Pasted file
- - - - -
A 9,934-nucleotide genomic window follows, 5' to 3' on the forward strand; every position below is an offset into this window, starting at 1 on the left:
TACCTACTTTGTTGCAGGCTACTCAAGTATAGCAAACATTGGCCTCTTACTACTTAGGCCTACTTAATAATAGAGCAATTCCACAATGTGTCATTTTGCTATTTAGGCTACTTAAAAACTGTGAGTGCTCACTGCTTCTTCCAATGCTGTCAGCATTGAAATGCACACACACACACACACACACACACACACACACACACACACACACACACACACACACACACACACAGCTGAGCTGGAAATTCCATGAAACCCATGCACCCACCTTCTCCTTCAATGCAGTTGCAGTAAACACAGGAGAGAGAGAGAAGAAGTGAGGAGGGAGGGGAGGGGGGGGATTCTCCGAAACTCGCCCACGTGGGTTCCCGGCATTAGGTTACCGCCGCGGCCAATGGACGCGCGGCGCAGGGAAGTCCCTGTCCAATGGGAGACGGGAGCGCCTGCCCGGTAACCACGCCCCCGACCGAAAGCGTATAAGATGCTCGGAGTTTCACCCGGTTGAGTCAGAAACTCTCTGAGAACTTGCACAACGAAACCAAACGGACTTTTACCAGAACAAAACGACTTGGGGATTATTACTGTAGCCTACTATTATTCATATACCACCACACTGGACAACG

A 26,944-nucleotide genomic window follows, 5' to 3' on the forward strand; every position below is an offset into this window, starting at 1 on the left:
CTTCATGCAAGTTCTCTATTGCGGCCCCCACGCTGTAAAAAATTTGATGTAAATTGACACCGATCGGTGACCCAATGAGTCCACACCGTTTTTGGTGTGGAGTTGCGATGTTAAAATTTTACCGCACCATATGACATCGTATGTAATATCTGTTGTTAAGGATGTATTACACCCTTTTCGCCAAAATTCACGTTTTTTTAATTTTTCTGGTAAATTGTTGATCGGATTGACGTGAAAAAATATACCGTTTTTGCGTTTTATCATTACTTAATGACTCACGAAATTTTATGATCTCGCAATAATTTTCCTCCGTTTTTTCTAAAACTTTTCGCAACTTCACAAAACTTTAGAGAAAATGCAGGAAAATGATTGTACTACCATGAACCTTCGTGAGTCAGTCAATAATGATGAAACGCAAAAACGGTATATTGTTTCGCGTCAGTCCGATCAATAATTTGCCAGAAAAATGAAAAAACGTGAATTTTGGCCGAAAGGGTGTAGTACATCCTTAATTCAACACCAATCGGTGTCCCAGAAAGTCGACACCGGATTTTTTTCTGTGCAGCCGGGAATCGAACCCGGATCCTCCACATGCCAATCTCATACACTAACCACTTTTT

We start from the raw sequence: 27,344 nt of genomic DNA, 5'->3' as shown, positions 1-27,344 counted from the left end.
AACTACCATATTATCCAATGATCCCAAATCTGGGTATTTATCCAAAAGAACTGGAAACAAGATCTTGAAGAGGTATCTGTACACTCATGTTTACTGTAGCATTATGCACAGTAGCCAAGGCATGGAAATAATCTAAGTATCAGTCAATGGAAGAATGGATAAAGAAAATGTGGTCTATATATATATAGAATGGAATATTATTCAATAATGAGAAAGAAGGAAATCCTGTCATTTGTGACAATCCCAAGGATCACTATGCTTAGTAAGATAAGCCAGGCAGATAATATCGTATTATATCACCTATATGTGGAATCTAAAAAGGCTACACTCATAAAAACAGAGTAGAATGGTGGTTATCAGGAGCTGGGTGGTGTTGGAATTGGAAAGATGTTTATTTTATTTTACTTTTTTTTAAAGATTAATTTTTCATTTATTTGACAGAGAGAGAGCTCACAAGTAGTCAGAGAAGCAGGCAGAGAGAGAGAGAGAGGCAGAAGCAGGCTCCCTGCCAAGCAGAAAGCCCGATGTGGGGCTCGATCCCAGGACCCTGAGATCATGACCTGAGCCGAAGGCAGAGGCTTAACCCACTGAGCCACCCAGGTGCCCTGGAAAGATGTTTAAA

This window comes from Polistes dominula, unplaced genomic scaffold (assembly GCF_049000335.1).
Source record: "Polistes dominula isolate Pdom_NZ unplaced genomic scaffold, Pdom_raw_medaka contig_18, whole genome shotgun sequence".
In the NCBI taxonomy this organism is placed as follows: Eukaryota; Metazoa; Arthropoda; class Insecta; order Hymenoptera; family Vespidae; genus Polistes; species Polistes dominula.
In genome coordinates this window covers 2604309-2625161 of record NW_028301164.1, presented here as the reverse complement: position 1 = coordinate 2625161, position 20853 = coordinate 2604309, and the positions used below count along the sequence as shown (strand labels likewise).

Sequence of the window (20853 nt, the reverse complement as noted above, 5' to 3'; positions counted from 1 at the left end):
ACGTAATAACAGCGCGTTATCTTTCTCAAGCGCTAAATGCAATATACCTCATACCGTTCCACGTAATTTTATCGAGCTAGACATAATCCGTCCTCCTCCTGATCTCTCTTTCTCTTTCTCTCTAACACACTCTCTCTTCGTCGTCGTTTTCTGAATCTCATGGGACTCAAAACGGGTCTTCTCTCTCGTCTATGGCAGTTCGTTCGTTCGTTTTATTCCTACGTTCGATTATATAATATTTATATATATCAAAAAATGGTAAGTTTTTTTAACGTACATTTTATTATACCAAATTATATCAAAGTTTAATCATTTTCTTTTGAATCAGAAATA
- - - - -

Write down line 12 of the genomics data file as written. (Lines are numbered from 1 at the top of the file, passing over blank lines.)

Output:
ACGTAATAACAGCGCGTTATCTTTCTCAAGCGCTAAATGCAATATACCTCATACCGTTCCACGTAATTTTATCGAGCTAGACATAATCCGTCCTCCTCCTGATCTCTCTTTCTCTTTCTCTCTAACACACTCTCTCTTCGTCGTCGTTTTCTGAATCTCATGGGACTCAAAACGGGTCTTCTCTCTCGTCTATGGCAGTTCGTTCGTTCGTTTTATTCCTACGTTCGATTATATAATATTTATATATATCAAAAAATGGTAAGTTTTTTTAACGTACATTTTATTATACCAAATTATATCAAAGTTTAATCATTTTCTTTTGAATCAGAAATA